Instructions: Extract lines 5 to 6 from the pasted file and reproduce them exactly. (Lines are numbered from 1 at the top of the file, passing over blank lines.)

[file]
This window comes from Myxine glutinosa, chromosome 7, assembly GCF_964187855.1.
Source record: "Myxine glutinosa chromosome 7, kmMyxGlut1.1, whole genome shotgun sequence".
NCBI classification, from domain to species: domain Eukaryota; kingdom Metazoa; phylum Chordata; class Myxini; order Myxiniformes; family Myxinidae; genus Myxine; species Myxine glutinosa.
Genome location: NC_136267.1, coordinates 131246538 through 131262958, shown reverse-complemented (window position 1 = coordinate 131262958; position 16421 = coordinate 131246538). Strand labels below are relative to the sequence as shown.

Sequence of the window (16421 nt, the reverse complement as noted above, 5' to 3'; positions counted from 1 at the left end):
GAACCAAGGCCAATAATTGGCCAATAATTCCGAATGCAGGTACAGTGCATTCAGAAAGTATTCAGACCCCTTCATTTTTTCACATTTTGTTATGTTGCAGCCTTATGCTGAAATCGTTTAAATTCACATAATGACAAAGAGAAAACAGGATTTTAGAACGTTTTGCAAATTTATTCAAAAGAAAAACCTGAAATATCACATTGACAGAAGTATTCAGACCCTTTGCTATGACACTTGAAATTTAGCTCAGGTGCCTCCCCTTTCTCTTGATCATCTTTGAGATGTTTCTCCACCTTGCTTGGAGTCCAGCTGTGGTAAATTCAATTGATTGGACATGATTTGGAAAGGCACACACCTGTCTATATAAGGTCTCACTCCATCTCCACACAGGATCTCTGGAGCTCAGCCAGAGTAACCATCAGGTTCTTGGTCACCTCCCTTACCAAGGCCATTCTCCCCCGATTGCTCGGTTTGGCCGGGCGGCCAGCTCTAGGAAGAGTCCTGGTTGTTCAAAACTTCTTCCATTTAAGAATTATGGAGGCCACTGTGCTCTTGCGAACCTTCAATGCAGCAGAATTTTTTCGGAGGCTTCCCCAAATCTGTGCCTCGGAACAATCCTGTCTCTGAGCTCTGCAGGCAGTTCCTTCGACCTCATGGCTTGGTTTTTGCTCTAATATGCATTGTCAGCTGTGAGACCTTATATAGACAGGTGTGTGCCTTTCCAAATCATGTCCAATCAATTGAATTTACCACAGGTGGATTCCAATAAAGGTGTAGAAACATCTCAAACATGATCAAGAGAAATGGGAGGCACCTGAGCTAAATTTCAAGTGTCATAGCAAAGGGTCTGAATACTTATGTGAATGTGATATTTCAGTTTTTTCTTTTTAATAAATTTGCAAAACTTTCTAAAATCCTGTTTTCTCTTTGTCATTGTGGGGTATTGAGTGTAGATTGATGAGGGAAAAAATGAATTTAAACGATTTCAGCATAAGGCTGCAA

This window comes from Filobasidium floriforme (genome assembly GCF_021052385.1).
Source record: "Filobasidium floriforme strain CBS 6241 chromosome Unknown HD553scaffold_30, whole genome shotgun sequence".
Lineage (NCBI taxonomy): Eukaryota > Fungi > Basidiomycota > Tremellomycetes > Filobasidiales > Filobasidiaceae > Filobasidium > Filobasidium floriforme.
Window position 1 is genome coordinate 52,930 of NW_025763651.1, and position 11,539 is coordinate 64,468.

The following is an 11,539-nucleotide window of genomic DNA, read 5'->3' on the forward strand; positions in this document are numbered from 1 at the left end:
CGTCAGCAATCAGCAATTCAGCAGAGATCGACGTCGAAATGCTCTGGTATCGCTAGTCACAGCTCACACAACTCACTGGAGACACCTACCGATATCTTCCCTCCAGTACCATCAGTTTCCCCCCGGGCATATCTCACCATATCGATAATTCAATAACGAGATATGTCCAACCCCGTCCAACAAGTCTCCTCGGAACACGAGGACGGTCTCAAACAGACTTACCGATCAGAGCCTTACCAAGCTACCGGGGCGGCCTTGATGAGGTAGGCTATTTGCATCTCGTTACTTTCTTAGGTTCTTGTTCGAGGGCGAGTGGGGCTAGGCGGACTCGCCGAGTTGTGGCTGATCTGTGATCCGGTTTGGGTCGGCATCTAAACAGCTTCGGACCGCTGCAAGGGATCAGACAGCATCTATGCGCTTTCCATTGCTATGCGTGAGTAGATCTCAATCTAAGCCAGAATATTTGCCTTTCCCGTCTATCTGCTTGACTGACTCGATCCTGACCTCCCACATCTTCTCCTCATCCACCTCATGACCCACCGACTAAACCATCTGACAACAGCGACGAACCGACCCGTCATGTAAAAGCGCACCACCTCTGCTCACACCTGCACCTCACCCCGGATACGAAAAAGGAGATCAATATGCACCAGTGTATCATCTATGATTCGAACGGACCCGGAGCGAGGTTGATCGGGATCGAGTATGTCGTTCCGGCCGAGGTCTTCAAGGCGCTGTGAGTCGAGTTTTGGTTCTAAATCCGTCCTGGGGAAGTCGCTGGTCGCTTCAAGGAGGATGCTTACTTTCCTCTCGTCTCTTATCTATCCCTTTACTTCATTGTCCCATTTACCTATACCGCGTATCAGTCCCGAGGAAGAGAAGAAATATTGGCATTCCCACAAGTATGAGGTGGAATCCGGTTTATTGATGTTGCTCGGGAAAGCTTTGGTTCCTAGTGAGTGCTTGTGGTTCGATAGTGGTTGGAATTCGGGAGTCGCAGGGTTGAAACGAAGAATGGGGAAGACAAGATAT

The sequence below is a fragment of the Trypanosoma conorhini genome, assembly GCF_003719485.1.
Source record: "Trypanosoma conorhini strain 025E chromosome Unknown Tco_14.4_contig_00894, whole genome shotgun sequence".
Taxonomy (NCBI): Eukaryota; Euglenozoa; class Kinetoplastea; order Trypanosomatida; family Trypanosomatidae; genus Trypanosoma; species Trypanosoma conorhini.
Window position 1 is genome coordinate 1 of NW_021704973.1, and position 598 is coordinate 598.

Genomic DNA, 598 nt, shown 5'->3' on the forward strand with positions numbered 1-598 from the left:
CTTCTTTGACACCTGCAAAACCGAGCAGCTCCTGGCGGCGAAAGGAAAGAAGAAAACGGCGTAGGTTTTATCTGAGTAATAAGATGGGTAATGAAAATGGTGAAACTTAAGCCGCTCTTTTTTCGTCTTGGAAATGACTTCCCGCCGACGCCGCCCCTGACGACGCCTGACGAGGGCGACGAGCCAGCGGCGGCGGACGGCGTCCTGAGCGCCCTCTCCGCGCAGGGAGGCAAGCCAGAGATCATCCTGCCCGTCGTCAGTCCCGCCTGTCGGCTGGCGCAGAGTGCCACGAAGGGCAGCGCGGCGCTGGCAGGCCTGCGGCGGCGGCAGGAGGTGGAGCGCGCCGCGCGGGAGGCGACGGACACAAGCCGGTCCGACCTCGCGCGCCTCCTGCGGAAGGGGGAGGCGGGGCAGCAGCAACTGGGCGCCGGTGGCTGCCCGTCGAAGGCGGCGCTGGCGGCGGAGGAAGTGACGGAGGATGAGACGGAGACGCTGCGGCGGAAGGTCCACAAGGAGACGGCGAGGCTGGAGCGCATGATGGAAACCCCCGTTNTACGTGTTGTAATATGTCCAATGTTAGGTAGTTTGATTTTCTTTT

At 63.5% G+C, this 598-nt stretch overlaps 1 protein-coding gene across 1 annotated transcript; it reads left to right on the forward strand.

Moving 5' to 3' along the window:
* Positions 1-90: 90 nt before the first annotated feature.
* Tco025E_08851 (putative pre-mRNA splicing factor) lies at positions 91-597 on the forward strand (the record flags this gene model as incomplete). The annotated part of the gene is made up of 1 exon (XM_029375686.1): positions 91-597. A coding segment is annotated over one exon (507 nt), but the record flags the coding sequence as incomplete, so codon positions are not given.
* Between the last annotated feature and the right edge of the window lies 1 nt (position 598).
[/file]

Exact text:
Sequence of the window (16421 nt, the reverse complement as noted above, 5' to 3'; positions counted from 1 at the left end):
GAACCAAGGCCAATAATTGGCCAATAATTCCGAATGCAGGTACAGTGCATTCAGAAAGTATTCAGACCCCTTCATTTTTTCACATTTTGTTATGTTGCAGCCTTATGCTGAAATCGTTTAAATTCACATAATGACAAAGAGAAAACAGGATTTTAGAACGTTTTGCAAATTTATTCAAAAGAAAAACCTGAAATATCACATTGACAGAAGTATTCAGACCCTTTGCTATGACACTTGAAATTTAGCTCAGGTGCCTCCCCTTTCTCTTGATCATCTTTGAGATGTTTCTCCACCTTGCTTGGAGTCCAGCTGTGGTAAATTCAATTGATTGGACATGATTTGGAAAGGCACACACCTGTCTATATAAGGTCTCACTCCATCTCCACACAGGATCTCTGGAGCTCAGCCAGAGTAACCATCAGGTTCTTGGTCACCTCCCTTACCAAGGCCATTCTCCCCCGATTGCTCGGTTTGGCCGGGCGGCCAGCTCTAGGAAGAGTCCTGGTTGTTCAAAACTTCTTCCATTTAAGAATTATGGAGGCCACTGTGCTCTTGCGAACCTTCAATGCAGCAGAATTTTTTCGGAGGCTTCCCCAAATCTGTGCCTCGGAACAATCCTGTCTCTGAGCTCTGCAGGCAGTTCCTTCGACCTCATGGCTTGGTTTTTGCTCTAATATGCATTGTCAGCTGTGAGACCTTATATAGACAGGTGTGTGCCTTTCCAAATCATGTCCAATCAATTGAATTTACCACAGGTGGATTCCAATAAAGGTGTAGAAACATCTCAAACATGATCAAGAGAAATGGGAGGCACCTGAGCTAAATTTCAAGTGTCATAGCAAAGGGTCTGAATACTTATGTGAATGTGATATTTCAGTTTTTTCTTTTTAATAAATTTGCAAAACTTTCTAAAATCCTGTTTTCTCTTTGTCATTGTGGGGTATTGAGTGTAGATTGATGAGGGAAAAAATGAATTTAAACGATTTCAGCATAAGGCTGCAA